estimation [7]. They propose a method with high tolerance to interference and noise in
localization. Zou et al. use a passive UWB-RFID system and TDOA measurements to find
the distance between each tag and reader [8]. For ED-based TOA estimation [8] using
passive UWB-RFID tag, 0.3 ns mean absolute error corresponding to 10 cm is possible.
Bechteler and Yenigün use SAW ID-Tags at 2.5 GHz and TOA in their distance estimation
[9]. Due to the good time resolution of SAW ID-tag, their results show a distance accuracy of
15 cm.
Many works try to use the RSSI to calculate the position. However it is extremely
difficult to define a relationship between RSSI and distance which can be used to gain the
location. The signal strength attenuation is easily affected by the environment conditions.
The RSSI depends more on many factors and the method accuracy is rather poor. The AOA
method is more convenient and simpler when is implemented in 2-D area, but more
complicated in 3-D. Also it is highly range dependent and small uncertainty in the angle
measurement will result in a large location uncertainty. Under the high time resolution, TOA
and TDOA are proved to have a very good accuracy [10].
11
Chapter 3
Problem Statement and Main Contributions
In a case of downfall of solitary elderly people, there is a strong demand to find a way
to detect the emergency situations and inform the medical staff or guardians timely and
automatically. So our main research problem is to find an accurate localization method to
identify whether a person accidently falls. To realize the task, the precise position of body
has to be estimated. Therefore, the main objective of our research is to find an accurate
indoor body localization method.
In this paper, we presuppose an indoor area of 5 m×5 m×3 m. The two SAW-RFID
tags are wearied on two relatively stable positions on a body. One can be placed on the
waistband; the other one can be on the collar. Several RF readers placed in a room, to
measure their distances to each tag using TOA. After getting the measurement results,
applying matching algorithms such as trilateration or multilateration, the precise tag position
can be estimated. Each distance obtained from TOA measurement, means that the tag lies on
the spherical surface whose centre is the reader and radius is the range away from the reader
to the tag. So the searched tag position is located at the intersection of the spherical surfaces
with readers in centres. To get a 3-D location there is a need for at least three readers. The
quantity of readers and where they are placed affect the feasibility and localization accuracy.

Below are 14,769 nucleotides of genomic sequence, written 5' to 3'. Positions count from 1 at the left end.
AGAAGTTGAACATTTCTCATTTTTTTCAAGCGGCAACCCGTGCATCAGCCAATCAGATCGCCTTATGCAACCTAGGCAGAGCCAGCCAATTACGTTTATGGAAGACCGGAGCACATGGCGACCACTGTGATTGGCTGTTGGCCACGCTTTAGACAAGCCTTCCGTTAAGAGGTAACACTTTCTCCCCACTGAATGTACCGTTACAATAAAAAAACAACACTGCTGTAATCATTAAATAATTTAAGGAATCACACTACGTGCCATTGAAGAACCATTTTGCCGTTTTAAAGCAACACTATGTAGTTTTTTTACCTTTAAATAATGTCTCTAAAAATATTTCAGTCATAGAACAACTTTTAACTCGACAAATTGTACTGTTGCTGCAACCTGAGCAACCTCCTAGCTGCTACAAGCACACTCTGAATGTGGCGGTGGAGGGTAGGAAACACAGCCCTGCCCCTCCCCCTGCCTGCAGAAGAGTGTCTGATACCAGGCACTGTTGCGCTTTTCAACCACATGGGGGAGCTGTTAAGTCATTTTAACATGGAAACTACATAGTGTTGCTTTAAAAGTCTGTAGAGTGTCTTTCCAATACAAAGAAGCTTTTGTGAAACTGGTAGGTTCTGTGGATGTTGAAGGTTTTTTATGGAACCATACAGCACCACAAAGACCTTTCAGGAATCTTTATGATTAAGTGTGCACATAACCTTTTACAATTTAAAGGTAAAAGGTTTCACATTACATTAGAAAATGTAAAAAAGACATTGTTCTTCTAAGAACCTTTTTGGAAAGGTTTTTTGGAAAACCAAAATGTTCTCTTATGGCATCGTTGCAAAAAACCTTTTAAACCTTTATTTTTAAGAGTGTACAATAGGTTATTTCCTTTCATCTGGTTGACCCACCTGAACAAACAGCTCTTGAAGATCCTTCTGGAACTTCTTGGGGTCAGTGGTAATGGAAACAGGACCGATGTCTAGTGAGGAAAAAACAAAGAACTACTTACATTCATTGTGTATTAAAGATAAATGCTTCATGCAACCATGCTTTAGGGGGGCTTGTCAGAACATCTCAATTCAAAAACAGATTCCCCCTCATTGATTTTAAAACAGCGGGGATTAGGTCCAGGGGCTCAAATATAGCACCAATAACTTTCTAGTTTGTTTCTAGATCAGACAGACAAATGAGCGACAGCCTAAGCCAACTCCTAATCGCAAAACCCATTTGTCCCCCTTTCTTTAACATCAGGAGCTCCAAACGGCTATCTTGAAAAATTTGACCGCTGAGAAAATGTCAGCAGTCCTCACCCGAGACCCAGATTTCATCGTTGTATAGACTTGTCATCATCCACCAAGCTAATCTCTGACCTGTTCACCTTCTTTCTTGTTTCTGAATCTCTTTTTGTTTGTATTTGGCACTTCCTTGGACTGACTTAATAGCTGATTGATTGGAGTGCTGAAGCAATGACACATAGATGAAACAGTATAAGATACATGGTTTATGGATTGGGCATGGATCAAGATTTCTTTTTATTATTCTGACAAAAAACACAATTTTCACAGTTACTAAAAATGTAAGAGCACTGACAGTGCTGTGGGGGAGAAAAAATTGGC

We analysed and then choose the most suitable number of readers and their positions.
We proposed two scenarios: Scenarios A and B using 3 and 4 readers respectively. We define
a height threshold which can be used to judge whether a person fell down or not. If all
detected tags are below the threshold, the system concludes that the person felt down. The
emergency message is sent to a suitable information centre.
The main contribution of our paper is to combine different methods in a way to get
the accurate position of a body using SAW-RFID tags. The indoor localization algorithm is
implemented in Matlab. We estimate the tag position coordinates using TOA measurements
and solving spherical equations. We simulate and analyse the different readers’ position
setting, and find an optimum one.
12
Chapter 4
System design
4.1 Theoretical background Localization techniques have been actively researched in recent years. GPS has been
the most widely used tool for outdoor localization, however it is not suitable for indoor
application. RFID is a good choice for indoor localization due to its price, feasibility and
miniaturization. RFID has been invented and developed since 1948. One of the earliest
papers exploring RFID was written by Harry Stockman “Communication by Means of
Reflected Power” published in 1948 [11].
The RFID system is formed by three components, which are: tags, readers with
transceivers and an enterprise system. There are two kinds of tags: passive tag and active tag.
The passive tags draw their power from the received signal from a RFID reader through
inductive coupling and then respond to the enquiry. The active tags normally run through
transmission coupling and answer to the reader using internal power.
Using a conventional RFID-based localization system it is difficult to achieve a good
performance and the positioning accuracy. We propose to use a particular kind of passive